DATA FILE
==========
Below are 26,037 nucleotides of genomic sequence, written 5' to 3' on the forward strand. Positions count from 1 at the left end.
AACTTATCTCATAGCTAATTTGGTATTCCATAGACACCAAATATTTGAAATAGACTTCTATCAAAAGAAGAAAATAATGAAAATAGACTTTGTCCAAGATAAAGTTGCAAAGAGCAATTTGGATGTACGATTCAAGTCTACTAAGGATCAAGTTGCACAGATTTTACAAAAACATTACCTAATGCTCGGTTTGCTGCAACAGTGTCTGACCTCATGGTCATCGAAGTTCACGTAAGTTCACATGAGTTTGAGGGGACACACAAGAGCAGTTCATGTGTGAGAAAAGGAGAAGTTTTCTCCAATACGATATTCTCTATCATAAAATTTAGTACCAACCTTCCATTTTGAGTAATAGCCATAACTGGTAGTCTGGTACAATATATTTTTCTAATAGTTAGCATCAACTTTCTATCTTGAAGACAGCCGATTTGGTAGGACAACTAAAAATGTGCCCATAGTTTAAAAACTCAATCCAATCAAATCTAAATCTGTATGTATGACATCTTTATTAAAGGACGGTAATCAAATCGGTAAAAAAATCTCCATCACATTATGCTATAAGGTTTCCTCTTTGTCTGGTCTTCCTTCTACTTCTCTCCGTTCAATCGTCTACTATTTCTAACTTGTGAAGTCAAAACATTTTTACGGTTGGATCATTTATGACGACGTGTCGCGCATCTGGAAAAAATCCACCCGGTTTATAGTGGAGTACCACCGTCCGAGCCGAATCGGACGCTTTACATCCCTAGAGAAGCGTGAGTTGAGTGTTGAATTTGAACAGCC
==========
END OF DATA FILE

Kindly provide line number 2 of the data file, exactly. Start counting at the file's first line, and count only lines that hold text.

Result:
AACTTATCTCATAGCTAATTTGGTATTCCATAGACACCAAATATTTGAAATAGACTTCTATCAAAAGAAGAAAATAATGAAAATAGACTTTGTCCAAGATAAAGTTGCAAAGAGCAATTTGGATGTACGATTCAAGTCTACTAAGGATCAAGTTGCACAGATTTTACAAAAACATTACCTAATGCTCGGTTTGCTGCAACAGTGTCTGACCTCATGGTCATCGAAGTTCACGTAAGTTCACATGAGTTTGAGGGGACACACAAGAGCAGTTCATGTGTGAGAAAAGGAGAAGTTTTCTCCAATACGATATTCTCTATCATAAAATTTAGTACCAACCTTCCATTTTGAGTAATAGCCATAACTGGTAGTCTGGTACAATATATTTTTCTAATAGTTAGCATCAACTTTCTATCTTGAAGACAGCCGATTTGGTAGGACAACTAAAAATGTGCCCATAGTTTAAAAACTCAATCCAATCAAATCTAAATCTGTATGTATGACATCTTTATTAAAGGACGGTAATCAAATCGGTAAAAAAATCTCCATCACATTATGCTATAAGGTTTCCTCTTTGTCTGGTCTTCCTTCTACTTCTCTCCGTTCAATCGTCTACTATTTCTAACTTGTGAAGTCAAAACATTTTTACGGTTGGATCATTTATGACGACGTGTCGCGCATCTGGAAAAAATCCACCCGGTTTATAGTGGAGTACCACCGTCCGAGCCGAATCGGACGCTTTACATCCCTAGAGAAGCGTGAGTTGAGTGTTGAATTTGAACAGCC